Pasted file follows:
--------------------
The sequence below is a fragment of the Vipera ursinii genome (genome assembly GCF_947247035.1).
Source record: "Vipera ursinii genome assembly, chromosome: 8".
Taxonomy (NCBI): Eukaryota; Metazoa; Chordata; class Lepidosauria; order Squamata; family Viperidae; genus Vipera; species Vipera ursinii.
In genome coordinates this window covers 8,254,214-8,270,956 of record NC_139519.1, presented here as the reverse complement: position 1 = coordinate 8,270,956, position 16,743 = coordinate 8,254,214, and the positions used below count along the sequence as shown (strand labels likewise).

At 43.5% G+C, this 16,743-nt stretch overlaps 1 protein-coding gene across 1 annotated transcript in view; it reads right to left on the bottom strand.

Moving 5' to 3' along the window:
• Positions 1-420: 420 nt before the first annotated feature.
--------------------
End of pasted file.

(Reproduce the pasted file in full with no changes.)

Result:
The sequence below is a fragment of the Vipera ursinii genome (genome assembly GCF_947247035.1).
Source record: "Vipera ursinii genome assembly, chromosome: 8".
Taxonomy (NCBI): Eukaryota; Metazoa; Chordata; class Lepidosauria; order Squamata; family Viperidae; genus Vipera; species Vipera ursinii.
In genome coordinates this window covers 8,254,214-8,270,956 of record NC_139519.1, presented here as the reverse complement: position 1 = coordinate 8,270,956, position 16,743 = coordinate 8,254,214, and the positions used below count along the sequence as shown (strand labels likewise).

At 43.5% G+C, this 16,743-nt stretch overlaps 1 protein-coding gene across 1 annotated transcript in view; it reads right to left on the bottom strand.

Moving 5' to 3' along the window:
• Positions 1-420: 420 nt before the first annotated feature.